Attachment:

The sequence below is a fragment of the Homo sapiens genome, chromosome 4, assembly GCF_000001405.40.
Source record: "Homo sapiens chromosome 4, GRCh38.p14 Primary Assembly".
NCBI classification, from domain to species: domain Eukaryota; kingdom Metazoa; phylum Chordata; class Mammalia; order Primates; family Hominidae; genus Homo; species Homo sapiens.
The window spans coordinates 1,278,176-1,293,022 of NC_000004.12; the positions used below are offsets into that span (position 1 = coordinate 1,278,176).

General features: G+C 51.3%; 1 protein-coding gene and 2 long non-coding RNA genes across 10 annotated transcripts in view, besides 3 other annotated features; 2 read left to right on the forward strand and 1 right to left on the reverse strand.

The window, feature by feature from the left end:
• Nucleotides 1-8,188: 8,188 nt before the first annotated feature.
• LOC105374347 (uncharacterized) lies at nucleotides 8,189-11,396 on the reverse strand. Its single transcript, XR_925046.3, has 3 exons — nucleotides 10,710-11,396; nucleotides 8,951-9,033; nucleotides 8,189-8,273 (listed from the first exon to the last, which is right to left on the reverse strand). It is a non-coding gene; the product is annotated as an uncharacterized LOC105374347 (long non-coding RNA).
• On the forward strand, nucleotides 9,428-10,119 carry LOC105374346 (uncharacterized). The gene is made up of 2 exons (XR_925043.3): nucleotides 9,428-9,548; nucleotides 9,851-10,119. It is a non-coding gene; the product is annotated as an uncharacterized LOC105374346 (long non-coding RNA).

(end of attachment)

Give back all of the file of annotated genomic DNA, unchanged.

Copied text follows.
The sequence below is a fragment of the Homo sapiens genome, chromosome 4, assembly GCF_000001405.40.
Source record: "Homo sapiens chromosome 4, GRCh38.p14 Primary Assembly".
NCBI classification, from domain to species: domain Eukaryota; kingdom Metazoa; phylum Chordata; class Mammalia; order Primates; family Hominidae; genus Homo; species Homo sapiens.
The window spans coordinates 1,278,176-1,293,022 of NC_000004.12; the positions used below are offsets into that span (position 1 = coordinate 1,278,176).

General features: G+C 51.3%; 1 protein-coding gene and 2 long non-coding RNA genes across 10 annotated transcripts in view, besides 3 other annotated features; 2 read left to right on the forward strand and 1 right to left on the reverse strand.

The window, feature by feature from the left end:
• Nucleotides 1-8,188: 8,188 nt before the first annotated feature.
• LOC105374347 (uncharacterized) lies at nucleotides 8,189-11,396 on the reverse strand. Its single transcript, XR_925046.3, has 3 exons — nucleotides 10,710-11,396; nucleotides 8,951-9,033; nucleotides 8,189-8,273 (listed from the first exon to the last, which is right to left on the reverse strand). It is a non-coding gene; the product is annotated as an uncharacterized LOC105374347 (long non-coding RNA).
• On the forward strand, nucleotides 9,428-10,119 carry LOC105374346 (uncharacterized). The gene is made up of 2 exons (XR_925043.3): nucleotides 9,428-9,548; nucleotides 9,851-10,119. It is a non-coding gene; the product is annotated as an uncharacterized LOC105374346 (long non-coding RNA).